The purpose of the Cultural Diversity in the United States Flag is for students to explore in-depth the shared practices and beliefs of one or more underrepresented cultural groups subject to persistent marginalization. In addition to learning about these diverse groups in relation to their specific contexts, you’ll also reflect on your own cultural experiences.
For a course at UT to satisfy the Cultural Diversity Flag, it must meet the following definition:
- At least one-third* of the course grade must be based on content dealing with the culture, perspectives, and history of one or more underrepresented cultural groups in the United States.
*For three- or four-credit courses. For two-credit hour courses, at least one-half of the course grade should be based on Flag content. For one-hour credit courses, the whole course grade (100%) should be based on Flag content.
- Courses should not focus on broad or systemic issues at the expense of a focus on the experiences of cultural group members
- Whenever possible, courses should include texts (including art, music, written work, scholarship, etc.) created by members of those cultural groups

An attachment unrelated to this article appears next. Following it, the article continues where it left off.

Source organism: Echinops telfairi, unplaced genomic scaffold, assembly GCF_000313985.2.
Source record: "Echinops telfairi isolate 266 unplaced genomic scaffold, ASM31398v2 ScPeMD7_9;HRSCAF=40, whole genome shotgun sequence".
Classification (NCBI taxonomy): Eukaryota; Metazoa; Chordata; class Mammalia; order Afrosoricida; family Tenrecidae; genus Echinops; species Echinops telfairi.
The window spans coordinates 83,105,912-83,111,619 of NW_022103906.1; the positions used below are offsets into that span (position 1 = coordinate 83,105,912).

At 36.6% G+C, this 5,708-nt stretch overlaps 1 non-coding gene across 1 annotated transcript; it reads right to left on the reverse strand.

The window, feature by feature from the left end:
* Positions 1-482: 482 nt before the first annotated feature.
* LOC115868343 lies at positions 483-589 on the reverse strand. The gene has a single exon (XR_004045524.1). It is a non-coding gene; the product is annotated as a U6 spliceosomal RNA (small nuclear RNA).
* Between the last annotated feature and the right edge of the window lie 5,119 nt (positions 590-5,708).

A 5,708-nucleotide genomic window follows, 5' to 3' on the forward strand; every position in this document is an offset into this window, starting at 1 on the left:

- Students will learn about underrepresented cultural groups in the US in relation to their own cultural experiences so that they engage in critical reflection
What is a Cultural Diversity Flag class like?
Cultural Diversity courses are taught across the curriculum in departments all over campus, both at the upper- and lower-division levels and cover a wide variety of topics.
Each instructor will use the Cultural Diversity requirement in unique ways to enhance the class. You might be asked to engage in an activism project, write from the perspective of someone from a different demographic, or explore issues of social justice. Any such activities are designed to help you master course content while deepening your appreciation for the variety of lived experiences in the U.S.
Examples of courses that carry the Cultural Diversity Flag:
- AFR 301: African American Culture
- MUS 307: History of Rock Music
- J 334F: Oral History as Journalism
- WGS 303: Introduction to LGBTQ Studies